Whilst it might require a little more planning and preparation to ensure that you can stay warm and make the most of the short daylight hours, in many ways, winter is one of the best times to observe our native wildlife – especially the ducks, swans and other water birds that make our wetlands so special at this time of year. Winter sees our highest numbers of birds present and the males, or drakes can be seen in their brightest plumage.
If visiting a wetland such as Attenborough Nature Reserve near Beeston or Skylarks Nature Reserve at Holme Pierrepont, look out for flocks of less common ducks such as goldeneye, goosander and pintail.
The first snowfall of winter, even a light dusting, can bring a whole new element to wildlife watching thanks to the opportunity to look out for the tracks of mammals such as fox, deer, otter and badger. Even after the snow has thawed, muddy tracks tend to be less obscured by vegetation in winter, meaning footprints can often be more clearly made out.
Once you’ve exhausted the opportunities presented by looking down at the ground, the cold winter months are a great time to look towards the tree tops as there will be many birds forming winter roosts. Large gatherings high in the trees provide distinct benefits for birds – most notably safety in numbers and additional, much needed, warmth. Birds to look out for include corvids such as rooks, crows and jackdaws. The sight and sound of a large corvid roost massing as occurs over the Delta woodland at Attenborough is a spectacle worth seeking out. Whilst very different to the dynamic and at times balletic displays put on by flocks of starlings before they descend into reedbeds, it is still a wonderful wildlife experience not to be missed. The best time to track down bird roosts is about an hour before sunset. Look out for small flocks of birds all heading in the same direction towards safe roost spots. Another great spot to head for is our Besthorpe Nature Reserve west of Newark, between the villages of Collingham and Besthorpe – where the island in the main lake – Mons Pool, is home to a sizable roost.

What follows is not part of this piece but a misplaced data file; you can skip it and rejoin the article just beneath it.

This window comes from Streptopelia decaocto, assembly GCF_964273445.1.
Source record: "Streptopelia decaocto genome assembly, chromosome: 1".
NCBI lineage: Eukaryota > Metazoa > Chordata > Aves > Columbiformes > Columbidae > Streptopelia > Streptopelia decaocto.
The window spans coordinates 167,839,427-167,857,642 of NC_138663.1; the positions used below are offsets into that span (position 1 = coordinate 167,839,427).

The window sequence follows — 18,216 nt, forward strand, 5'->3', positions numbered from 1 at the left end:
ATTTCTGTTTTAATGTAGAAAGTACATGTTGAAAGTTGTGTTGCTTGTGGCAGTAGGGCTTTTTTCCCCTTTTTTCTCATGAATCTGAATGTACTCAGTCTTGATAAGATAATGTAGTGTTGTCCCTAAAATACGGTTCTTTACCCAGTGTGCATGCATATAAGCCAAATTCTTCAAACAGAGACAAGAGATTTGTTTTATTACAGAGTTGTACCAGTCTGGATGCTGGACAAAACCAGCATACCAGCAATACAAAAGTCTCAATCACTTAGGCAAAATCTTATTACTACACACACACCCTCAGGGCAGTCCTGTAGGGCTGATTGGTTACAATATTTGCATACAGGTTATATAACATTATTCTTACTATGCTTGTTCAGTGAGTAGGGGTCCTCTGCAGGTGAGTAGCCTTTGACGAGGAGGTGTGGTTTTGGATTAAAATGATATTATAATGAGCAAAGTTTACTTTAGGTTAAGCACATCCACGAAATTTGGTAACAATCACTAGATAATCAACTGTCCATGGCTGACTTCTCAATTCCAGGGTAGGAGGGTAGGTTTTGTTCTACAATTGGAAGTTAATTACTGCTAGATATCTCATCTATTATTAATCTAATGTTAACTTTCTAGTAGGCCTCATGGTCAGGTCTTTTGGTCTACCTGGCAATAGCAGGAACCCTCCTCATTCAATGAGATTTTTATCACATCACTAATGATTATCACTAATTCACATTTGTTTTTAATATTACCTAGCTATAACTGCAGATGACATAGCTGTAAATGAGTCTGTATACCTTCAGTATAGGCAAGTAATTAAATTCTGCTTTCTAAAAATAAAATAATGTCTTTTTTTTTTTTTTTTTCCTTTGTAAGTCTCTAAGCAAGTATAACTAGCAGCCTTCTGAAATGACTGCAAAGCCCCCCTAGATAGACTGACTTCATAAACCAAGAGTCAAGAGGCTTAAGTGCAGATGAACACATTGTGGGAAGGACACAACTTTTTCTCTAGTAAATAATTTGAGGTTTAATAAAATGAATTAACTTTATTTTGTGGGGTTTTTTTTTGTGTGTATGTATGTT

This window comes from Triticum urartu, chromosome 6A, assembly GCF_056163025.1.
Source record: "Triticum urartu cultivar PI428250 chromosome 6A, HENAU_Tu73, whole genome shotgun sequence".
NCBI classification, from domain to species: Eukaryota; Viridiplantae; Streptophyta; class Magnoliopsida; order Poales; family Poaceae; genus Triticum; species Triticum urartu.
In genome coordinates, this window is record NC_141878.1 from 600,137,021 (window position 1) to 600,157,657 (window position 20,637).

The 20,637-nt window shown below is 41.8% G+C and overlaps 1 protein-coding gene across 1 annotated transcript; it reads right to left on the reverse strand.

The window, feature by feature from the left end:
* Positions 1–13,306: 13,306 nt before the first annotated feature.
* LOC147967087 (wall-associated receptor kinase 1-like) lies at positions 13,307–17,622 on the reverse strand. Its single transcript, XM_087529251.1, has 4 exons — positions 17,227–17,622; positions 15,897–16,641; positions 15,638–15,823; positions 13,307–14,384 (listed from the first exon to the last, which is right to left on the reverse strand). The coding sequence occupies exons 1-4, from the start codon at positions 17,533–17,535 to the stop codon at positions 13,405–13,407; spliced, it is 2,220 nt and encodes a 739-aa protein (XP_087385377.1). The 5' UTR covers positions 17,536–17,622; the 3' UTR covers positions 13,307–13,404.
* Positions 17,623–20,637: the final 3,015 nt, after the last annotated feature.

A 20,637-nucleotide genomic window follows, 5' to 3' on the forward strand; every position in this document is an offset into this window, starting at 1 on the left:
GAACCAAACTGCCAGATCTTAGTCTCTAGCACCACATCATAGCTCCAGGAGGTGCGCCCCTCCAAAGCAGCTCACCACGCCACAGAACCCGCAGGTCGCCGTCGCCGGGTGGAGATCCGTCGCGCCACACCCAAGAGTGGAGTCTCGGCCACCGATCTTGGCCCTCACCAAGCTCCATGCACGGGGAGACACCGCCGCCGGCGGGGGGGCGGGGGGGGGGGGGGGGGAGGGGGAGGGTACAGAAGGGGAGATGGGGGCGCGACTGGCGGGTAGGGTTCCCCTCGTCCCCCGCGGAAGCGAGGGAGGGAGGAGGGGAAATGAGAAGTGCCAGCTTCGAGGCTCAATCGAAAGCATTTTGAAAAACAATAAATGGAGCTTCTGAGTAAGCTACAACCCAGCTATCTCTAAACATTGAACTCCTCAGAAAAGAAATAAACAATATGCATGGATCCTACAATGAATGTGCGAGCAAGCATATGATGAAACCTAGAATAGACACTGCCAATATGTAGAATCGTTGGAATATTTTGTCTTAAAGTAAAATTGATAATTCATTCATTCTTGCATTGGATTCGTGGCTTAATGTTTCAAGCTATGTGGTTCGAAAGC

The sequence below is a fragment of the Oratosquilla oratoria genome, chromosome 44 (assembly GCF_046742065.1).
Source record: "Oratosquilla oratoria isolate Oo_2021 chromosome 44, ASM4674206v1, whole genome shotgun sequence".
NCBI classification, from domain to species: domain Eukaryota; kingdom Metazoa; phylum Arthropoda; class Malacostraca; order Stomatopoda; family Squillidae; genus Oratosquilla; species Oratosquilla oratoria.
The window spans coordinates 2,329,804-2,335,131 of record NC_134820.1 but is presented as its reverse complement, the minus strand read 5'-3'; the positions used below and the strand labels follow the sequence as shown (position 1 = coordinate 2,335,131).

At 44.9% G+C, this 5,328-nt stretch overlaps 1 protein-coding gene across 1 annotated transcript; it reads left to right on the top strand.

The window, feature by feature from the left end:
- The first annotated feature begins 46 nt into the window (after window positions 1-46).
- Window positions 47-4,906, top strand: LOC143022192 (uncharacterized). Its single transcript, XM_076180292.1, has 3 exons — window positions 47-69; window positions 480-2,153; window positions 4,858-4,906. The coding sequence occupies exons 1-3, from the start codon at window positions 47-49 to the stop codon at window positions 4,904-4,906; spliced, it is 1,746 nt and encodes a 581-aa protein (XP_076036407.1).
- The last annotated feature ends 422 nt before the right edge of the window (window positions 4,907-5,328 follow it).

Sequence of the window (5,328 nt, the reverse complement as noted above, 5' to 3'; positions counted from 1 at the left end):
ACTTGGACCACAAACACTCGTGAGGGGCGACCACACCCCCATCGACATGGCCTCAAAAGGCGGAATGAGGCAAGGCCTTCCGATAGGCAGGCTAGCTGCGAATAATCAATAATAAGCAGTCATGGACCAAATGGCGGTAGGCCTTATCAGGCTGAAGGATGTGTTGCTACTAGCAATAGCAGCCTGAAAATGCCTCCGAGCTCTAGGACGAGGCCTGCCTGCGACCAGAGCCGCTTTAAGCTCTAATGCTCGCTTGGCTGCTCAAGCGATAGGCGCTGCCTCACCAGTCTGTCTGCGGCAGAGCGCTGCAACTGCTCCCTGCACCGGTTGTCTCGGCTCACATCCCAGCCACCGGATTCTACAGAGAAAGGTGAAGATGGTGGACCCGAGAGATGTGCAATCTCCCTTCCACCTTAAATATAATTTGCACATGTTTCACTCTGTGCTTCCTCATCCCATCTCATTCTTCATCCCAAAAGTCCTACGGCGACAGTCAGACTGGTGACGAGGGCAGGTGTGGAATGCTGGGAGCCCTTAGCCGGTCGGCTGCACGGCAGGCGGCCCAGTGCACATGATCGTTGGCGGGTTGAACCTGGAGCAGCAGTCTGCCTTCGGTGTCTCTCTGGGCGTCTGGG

A winter treat you can often experience from the comfort of your garden or even from inside the house, is the sound of tawny owls communicating. They are at their noisiest in December so listen out for their familiar ‘twit twoo’ call. If you listen carefully you might be able to distinguish between the sharp ‘ke-wick’ call of the female and the more wavering ‘hoohoo’ of the male.
Written by Erin McDaid, Head of Communications and Marketing at Nottinghamshire Wildlife Trust.
Further details about Nottinghamshire Wildlife Trust’s nature reserves, events and campaigns, as well as information on a wide-range of native species can be found at nottinghamshirewildlife.org